Again, I wanted to be satisfied… but I wasn’t. The Diocese of Nashville was potentially on a better course, but I still worried that others could have been harmed by McGoldrick. I didn’t tell many people about what happened, but of those whom I did tell, not a single one failed to ask the same haunting question: do you know if you’re the only one? Virtually no one thought I was. Because silence surrounded McGoldrick’s disappearance, no one knows. Recently, I was informed that even though the allegations brought against McGoldrick had been substantiated by the Archbishop of Philadelphia, he would be granted voluntary laicization, as if he had done nothing wrong.
I was informed that even though the allegations brought against McGoldrick had been substantiated by the Archbishop of Philadelphia, he would be granted voluntary laicization, as if he had done nothing wrong.
His reputation as a holy man, as a safe man, would go unphased. It seems that the Church would rather grant voluntary laicization than go through the trouble of holding an individual accountable for his crimes. I can’t stand by and passively support this inexplicably malicious policy…. I hope that soon, no one can.
I am also deeply troubled by the silence that echoes from the institutions who were made aware of what McGoldrick did to me. Who is responsible for making sure he didn’t hurt anyone else? Who will encourage other victims to come forward and illuminate what red flags we should be looking for? I gave every party involved ample opportunities to take any form of responsibility for the safety of others…but to my disappointment, the only person willing to speak up was me. When everyone chooses to save face and keep quiet, the only people that win are predators. Sometimes as a church we are so embarrassed by something bad happening, that we don’t speak about it. Maybe we should be more embarrassed by our silence that allows other people to be hurt. If I’ve learned anything, it’s that silence in the Church is toxic.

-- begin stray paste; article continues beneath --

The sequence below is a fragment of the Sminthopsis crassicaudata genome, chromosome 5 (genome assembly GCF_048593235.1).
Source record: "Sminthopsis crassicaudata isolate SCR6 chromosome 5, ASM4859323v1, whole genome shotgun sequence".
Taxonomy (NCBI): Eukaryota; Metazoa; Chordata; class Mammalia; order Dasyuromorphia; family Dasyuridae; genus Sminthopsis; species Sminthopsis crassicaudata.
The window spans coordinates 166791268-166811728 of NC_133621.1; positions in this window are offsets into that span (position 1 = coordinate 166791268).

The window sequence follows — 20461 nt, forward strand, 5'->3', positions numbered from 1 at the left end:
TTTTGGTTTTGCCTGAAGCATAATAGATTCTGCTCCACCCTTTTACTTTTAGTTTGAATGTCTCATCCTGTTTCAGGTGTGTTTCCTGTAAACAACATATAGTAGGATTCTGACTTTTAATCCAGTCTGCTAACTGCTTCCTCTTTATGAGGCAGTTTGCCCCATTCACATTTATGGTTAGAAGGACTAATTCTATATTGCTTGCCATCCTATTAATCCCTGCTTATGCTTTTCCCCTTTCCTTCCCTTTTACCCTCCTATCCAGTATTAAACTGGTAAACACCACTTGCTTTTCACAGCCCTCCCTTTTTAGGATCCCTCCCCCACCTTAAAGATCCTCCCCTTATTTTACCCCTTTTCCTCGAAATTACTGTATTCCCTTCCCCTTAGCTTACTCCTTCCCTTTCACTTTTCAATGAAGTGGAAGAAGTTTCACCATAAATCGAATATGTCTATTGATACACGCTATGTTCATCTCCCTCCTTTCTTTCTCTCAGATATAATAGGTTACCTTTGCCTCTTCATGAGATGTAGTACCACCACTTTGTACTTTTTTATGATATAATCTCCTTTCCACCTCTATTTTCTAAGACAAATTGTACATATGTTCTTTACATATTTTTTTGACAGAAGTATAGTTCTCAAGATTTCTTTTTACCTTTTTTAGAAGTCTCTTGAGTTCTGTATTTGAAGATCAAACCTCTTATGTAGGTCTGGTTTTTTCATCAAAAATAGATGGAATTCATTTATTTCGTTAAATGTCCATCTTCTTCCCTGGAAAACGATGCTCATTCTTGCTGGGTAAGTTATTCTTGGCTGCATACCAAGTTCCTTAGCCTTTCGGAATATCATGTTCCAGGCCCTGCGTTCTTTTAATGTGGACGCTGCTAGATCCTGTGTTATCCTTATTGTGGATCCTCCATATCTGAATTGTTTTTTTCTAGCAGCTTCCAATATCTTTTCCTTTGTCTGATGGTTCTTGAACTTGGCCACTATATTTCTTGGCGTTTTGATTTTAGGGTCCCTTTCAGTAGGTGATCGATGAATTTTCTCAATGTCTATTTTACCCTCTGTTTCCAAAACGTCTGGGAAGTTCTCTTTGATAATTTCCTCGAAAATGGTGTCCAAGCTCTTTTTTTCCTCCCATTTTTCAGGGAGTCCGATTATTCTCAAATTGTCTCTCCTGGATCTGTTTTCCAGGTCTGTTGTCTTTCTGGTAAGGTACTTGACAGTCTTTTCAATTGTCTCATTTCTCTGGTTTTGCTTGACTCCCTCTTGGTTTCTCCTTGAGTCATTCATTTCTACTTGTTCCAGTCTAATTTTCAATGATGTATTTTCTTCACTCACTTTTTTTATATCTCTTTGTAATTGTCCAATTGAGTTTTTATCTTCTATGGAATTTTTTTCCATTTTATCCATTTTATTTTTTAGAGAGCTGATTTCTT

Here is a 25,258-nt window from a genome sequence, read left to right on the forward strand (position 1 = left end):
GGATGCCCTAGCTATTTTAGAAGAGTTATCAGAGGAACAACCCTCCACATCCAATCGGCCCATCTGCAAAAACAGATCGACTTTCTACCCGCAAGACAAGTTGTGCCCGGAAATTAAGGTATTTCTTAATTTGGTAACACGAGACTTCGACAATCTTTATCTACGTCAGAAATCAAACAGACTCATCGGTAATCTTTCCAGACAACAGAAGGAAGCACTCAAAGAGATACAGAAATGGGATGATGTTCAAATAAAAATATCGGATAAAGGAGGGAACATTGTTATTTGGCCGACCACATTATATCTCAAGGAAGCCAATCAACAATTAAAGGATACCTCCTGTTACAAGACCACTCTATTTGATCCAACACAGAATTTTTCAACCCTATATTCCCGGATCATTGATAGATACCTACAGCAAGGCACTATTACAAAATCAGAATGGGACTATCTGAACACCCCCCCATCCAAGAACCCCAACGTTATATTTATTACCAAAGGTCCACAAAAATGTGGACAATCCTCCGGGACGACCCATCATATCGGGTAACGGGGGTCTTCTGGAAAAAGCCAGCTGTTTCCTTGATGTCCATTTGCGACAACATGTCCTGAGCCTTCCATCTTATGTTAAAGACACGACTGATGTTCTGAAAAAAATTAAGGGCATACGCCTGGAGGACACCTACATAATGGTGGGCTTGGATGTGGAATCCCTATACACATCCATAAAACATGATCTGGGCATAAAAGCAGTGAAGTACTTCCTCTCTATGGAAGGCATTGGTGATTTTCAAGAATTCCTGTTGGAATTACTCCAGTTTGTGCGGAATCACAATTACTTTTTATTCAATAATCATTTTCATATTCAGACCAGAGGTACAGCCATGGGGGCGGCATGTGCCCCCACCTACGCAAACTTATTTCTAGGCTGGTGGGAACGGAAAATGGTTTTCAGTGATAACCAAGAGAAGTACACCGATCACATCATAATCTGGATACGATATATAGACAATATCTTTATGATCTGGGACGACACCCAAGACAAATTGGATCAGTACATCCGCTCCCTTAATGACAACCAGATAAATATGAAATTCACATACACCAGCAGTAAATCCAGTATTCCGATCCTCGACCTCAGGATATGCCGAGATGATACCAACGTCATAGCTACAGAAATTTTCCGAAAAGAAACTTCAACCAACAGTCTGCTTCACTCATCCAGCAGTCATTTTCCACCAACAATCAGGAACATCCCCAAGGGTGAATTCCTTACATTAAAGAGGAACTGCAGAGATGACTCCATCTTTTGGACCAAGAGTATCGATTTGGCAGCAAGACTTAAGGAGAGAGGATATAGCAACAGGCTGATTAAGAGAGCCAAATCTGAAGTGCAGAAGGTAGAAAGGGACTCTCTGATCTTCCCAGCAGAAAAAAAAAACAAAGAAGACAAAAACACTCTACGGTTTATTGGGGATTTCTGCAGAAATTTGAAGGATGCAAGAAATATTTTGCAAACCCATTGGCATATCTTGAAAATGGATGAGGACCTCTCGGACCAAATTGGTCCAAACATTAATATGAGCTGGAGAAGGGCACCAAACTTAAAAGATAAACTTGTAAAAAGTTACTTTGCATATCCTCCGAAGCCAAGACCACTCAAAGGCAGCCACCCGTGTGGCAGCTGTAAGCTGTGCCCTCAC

I now have answers to the questions that kept me silent when I was younger. I wasn’t stupid. I was groomed and manipulated by a sexual predator who weaponized his priesthood. He normalized hanging out with him like we were his friends, drinking with him, and spending time in his rectory. His authority as a priest made these seemingly little problems impossible for us to question and his status on my campus made it nearly impossible for me to tell anyone. Above all that, I was scared of being blamed as so many victims have been in the past. After all, I spent so long blaming myself, how could I expect anyone else to act differently?
I wasn’t stupid. I was groomed and manipulated by a sexual predator who weaponized his priesthood.
I am now painfully aware of why so many victims of any kind of abuse, stay silent. There are no words to describe how difficult it has been to not only come forward, but now bring my experience to the light. Many Catholics who suffer clerical abuse leave the Church, and now I understand why. Standing by a Church that has done so much wrong is torturous. I feel as though I have been through hell and back, and even on the days when I feel as though I’m still there, I remain grounded in the belief that the Church, Jesus, is worth fighting for. Nothing changes if nothing changes…and what I experienced needs to change.
It is a vulnerable thing to tell your story, to put it out there for others to pick apart, scrutinize, and question…and it doesn’t come without a cost. I’ve lost some of my closest relationships by bringing the truth to the light. I’ve had my faith shaken to its core. I’ve been terrorized by panic attacks and nightmares and some days, I’ve been so overwhelmed that all I could do was cry. It turns out that telling the truth isn’t always easy, but I do believe it is always worth it.
As I look back over the last three years, I am confident that every decision I have made has been motivated by love. I love the Church, and if I proclaim a love deep enough to die for her, I must also prove a love deep enough to fight for her to heal. It is my hope that speaking this difficult truth will help the Church to grow and change. I want to raise my children in a Church that is better than what I experienced. I want to be a part of the army that advocates for real transparency and responsibility, that doesn’t belittle abuse, and above all, that doesn’t fancy silence over truths that are painful or inconvenient. There is much work to be done, and if you ask me, we’d better get to it.
*Susanna is a pseudonym.